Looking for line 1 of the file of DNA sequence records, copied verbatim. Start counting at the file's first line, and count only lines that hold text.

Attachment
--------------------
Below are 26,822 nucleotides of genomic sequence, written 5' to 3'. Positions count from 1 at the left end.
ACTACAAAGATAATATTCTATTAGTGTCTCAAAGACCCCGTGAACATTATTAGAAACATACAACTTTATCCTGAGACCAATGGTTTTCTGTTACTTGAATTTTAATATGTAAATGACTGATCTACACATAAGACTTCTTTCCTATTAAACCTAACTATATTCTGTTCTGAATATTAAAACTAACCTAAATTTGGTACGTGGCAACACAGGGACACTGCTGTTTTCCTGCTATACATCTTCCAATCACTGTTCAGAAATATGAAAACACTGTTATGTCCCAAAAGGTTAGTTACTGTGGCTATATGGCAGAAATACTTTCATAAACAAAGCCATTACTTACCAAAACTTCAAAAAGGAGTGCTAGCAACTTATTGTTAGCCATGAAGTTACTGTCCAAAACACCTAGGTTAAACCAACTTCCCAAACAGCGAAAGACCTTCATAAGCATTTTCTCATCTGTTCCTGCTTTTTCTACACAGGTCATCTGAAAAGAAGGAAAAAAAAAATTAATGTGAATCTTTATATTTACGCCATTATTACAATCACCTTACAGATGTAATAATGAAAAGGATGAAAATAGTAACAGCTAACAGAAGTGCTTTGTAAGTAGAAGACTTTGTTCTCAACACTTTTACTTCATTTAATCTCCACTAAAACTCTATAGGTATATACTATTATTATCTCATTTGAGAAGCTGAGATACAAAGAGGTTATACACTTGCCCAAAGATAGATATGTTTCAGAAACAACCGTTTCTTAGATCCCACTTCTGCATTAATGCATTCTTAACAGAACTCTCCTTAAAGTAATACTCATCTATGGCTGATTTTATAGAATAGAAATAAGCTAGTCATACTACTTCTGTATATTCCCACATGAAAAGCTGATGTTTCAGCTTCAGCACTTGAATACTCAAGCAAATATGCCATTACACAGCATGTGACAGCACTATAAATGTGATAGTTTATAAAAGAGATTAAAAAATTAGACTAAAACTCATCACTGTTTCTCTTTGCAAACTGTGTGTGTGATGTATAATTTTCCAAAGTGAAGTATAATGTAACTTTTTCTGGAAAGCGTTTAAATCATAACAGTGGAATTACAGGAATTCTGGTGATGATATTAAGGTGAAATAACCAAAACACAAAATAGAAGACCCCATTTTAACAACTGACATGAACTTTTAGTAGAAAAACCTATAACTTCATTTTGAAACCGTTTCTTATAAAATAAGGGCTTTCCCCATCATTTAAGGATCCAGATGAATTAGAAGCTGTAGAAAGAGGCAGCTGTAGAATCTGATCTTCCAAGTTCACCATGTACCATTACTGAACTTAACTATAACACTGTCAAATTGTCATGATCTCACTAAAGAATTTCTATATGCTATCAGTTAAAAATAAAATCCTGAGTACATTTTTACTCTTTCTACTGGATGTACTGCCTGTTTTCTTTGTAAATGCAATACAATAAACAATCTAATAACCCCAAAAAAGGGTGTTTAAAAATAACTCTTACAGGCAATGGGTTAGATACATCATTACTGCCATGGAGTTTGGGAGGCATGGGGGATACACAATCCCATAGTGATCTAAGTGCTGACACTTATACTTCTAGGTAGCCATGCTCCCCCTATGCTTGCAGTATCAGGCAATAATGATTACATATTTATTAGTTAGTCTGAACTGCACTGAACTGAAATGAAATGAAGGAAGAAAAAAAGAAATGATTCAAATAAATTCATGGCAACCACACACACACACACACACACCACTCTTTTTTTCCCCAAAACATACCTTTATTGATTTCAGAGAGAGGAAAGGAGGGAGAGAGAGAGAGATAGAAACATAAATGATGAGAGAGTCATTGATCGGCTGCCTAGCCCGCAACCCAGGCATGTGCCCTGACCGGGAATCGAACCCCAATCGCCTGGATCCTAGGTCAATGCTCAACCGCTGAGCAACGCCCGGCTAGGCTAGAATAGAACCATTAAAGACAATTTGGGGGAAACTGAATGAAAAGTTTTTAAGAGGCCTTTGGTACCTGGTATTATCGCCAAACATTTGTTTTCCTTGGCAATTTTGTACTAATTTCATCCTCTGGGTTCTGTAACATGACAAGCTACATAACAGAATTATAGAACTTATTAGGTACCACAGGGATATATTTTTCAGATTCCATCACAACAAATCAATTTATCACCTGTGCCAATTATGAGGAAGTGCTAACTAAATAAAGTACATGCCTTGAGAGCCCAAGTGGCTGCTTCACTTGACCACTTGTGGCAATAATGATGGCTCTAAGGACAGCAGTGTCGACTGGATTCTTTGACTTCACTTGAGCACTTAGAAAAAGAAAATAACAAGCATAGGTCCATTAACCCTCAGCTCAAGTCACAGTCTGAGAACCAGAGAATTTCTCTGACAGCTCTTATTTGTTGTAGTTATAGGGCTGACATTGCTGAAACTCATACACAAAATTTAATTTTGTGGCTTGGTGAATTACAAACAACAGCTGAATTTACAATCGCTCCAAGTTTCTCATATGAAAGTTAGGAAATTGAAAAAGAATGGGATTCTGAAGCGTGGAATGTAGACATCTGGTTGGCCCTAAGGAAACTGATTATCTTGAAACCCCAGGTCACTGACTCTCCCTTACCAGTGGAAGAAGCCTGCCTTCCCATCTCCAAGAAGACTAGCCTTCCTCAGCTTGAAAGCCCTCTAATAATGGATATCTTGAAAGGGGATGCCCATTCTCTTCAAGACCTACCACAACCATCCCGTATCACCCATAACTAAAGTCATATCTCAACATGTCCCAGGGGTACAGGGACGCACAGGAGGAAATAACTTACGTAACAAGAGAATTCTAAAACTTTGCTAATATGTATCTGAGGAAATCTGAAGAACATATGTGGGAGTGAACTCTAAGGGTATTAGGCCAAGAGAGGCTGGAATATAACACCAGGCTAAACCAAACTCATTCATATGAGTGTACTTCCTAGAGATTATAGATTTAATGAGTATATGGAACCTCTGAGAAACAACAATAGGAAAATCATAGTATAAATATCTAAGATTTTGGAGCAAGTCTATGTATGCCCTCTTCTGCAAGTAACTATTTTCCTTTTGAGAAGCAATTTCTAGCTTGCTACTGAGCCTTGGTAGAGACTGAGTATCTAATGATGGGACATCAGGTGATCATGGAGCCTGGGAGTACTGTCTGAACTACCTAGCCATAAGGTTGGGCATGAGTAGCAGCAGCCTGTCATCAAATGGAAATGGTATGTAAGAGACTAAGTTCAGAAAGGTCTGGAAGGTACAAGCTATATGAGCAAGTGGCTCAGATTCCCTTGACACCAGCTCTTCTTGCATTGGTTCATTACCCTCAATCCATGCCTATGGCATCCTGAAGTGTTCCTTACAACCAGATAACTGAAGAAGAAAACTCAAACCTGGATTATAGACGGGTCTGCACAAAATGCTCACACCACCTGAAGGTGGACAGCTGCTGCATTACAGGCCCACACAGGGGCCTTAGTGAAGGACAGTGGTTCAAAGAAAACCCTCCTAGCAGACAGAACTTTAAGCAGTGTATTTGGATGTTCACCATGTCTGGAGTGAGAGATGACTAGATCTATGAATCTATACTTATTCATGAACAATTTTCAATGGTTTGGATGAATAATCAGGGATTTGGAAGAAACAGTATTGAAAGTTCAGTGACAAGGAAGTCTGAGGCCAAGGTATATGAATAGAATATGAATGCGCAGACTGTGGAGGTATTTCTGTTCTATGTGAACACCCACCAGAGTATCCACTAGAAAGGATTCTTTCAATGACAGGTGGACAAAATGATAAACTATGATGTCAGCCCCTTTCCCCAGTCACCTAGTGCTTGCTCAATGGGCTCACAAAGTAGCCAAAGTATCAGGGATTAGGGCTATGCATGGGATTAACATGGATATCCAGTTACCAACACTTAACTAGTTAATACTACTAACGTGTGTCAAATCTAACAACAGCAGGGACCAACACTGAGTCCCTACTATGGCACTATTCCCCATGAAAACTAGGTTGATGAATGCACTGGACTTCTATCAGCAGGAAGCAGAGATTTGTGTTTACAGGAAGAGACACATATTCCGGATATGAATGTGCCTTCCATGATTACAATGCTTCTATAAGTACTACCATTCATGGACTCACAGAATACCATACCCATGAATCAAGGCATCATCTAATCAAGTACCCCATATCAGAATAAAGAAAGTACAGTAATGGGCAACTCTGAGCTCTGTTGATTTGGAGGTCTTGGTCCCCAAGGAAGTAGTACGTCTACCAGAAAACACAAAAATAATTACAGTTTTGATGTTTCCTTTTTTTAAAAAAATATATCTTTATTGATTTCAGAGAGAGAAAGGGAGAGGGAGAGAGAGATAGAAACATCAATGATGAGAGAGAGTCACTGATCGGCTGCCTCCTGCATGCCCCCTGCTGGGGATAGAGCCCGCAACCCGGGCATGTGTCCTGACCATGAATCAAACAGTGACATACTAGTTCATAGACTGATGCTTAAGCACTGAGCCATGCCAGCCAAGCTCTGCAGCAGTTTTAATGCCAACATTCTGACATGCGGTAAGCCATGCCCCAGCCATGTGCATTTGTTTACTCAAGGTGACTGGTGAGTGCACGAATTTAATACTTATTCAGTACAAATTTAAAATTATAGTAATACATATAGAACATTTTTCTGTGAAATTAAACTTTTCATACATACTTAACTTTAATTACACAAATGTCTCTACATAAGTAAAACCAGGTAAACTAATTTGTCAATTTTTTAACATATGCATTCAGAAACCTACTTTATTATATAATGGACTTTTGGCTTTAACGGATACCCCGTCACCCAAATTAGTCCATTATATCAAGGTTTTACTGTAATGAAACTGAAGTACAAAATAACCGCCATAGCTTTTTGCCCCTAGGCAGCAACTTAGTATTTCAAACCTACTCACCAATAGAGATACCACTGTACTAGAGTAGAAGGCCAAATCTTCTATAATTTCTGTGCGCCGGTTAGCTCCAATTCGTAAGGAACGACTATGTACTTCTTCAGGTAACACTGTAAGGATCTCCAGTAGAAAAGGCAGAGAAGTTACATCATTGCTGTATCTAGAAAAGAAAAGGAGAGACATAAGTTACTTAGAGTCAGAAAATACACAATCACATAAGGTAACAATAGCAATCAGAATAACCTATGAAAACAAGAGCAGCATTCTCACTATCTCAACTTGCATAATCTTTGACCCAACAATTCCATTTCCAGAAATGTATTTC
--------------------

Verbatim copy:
Below are 26,822 nucleotides of genomic sequence, written 5' to 3'. Positions count from 1 at the left end.